IntroductionBack problems are the number one reason why people visit a pain specialist. Broken vertebrae, herniated discs and other conditions can cause severe back pain and make even everyday activities difficult or impossible. For people suffering from such damage, spinal fusion surgery may be the best solution. Learn more about spinal fusion surgery in this guide, including risk factors and results.
Spinal fusion, also known as arthrodesis, permanently connects two or more spinal vertebrae. It is performed to improve stability, correct a deformity or reduce pain. It is usually recommended if a patient suffers from broken vertebrae, scoliosis, spinal instability, spondylolisthesis, a herniated disk or chronic pain.
Who Should Consider Spinal Fusion Surgery
In some cases, a patient opts to have both a spinal fusion and a cervical disc replacement. If you are considering this, keep in mind that if you have the cervical fusion first, it will not be possible to have an artificial disc put in the same spot later. You will need to have the artificial disc replacement first and the cervical fusion after you have recovered from the disc surgery.
The Spinal Fusion Surgery ProcedureThe first step in the spinal fusion surgery process is an incision. To gain access to the vertebrae that need to be fused, the surgeon makes an incision. This incision is in one of three locations: in your back directly over the spine, on either side of the spine, or in the abdomen or throat so that your surgeon can access your spine from the front. The muscles and blood vessels are carefully moved away from the spine as much as possible so that the surgeon can see your spine clearly.
Bone grafts are the next step. Bone grafts are what actually fuse two vertebrae together for your surgery. They may come from a bone bank or from your own body, usually from the pelvis. If you use your own bone, the surgeon makes an incision above your pelvic bone, removes a small part of it, then closes the incision.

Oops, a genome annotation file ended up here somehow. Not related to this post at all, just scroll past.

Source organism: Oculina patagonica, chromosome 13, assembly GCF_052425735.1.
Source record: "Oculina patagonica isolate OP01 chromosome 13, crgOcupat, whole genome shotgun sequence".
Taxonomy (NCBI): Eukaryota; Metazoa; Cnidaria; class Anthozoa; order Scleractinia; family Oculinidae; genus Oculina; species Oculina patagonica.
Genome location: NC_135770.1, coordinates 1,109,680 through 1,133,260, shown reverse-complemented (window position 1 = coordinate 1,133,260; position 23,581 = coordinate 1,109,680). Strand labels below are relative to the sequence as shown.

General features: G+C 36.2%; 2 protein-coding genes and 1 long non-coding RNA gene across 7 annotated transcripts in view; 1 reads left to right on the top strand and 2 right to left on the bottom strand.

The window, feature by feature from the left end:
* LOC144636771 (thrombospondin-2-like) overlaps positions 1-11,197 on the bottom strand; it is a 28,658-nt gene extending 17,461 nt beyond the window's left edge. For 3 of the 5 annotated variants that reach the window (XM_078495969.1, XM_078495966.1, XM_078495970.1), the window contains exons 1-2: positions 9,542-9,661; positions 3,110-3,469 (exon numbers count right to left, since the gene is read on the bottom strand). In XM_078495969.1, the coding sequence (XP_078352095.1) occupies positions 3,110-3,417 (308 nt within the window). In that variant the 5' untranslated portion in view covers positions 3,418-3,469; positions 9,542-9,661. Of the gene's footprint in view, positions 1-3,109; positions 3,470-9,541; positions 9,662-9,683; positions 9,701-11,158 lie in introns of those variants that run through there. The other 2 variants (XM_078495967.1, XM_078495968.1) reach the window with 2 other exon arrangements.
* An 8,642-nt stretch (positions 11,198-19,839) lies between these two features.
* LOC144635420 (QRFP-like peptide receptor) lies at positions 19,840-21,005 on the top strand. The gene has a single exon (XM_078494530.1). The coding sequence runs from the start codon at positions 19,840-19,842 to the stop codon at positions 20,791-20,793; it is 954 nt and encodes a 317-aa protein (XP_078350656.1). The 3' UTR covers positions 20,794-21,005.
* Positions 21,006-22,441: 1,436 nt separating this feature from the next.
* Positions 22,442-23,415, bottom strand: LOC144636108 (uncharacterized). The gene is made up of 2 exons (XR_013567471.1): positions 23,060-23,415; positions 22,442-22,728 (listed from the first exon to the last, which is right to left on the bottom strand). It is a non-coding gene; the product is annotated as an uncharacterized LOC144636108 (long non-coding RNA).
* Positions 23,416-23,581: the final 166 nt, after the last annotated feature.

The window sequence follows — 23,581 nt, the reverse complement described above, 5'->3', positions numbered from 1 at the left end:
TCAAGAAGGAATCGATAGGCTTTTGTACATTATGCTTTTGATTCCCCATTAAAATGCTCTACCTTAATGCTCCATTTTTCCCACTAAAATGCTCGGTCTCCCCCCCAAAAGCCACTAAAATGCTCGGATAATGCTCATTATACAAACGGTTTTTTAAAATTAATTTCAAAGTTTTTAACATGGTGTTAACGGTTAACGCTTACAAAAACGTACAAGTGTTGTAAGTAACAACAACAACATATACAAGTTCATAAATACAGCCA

The fusion is the final step. To fuse the vertebrae together permanently, the bone graft material is placed between them. Metal plates, screws or rods may be used to help hold the vertebrae together while the bone graft heals.
After your spinal fusion surgery, a hospital stay of two to three days is usually required. Depending on the location and extent of the surgery, you may experience mild to moderate pain and discomfort. However, the pain can usually be controlled with medication, either over-the-counter or prescribed by your doctor.
It may take two to three months for the bones in your spine to heal and fuse together. During that time, your doctor may recommend for you to wear a brace to keep your spine aligned correctly. You will also have physical rehabilitation during the recovery process. This rehabilitation can teach you how to sit, stand, move and walk in a way that will keep your spine properly aligned.
Results of Spinal Fusion SurgerySpinal fusion is usually an effective treatment for deformities, fractures or instability in the spine. But when the cause of the back or neck pain is unclear, study results are more mixed. In many cases, spinal fusion is not any more effective than nonsurgical treatments for this back pain.
Even though a spinal fusion provides symptom relief, it can also eventually result in more back pain in the future. This is because immobilizing a section of your spine places added stress on the areas around the fused portion. This stress may increase the rate at which those areas degenerate, and you may need to have additional spinal surgery in the future.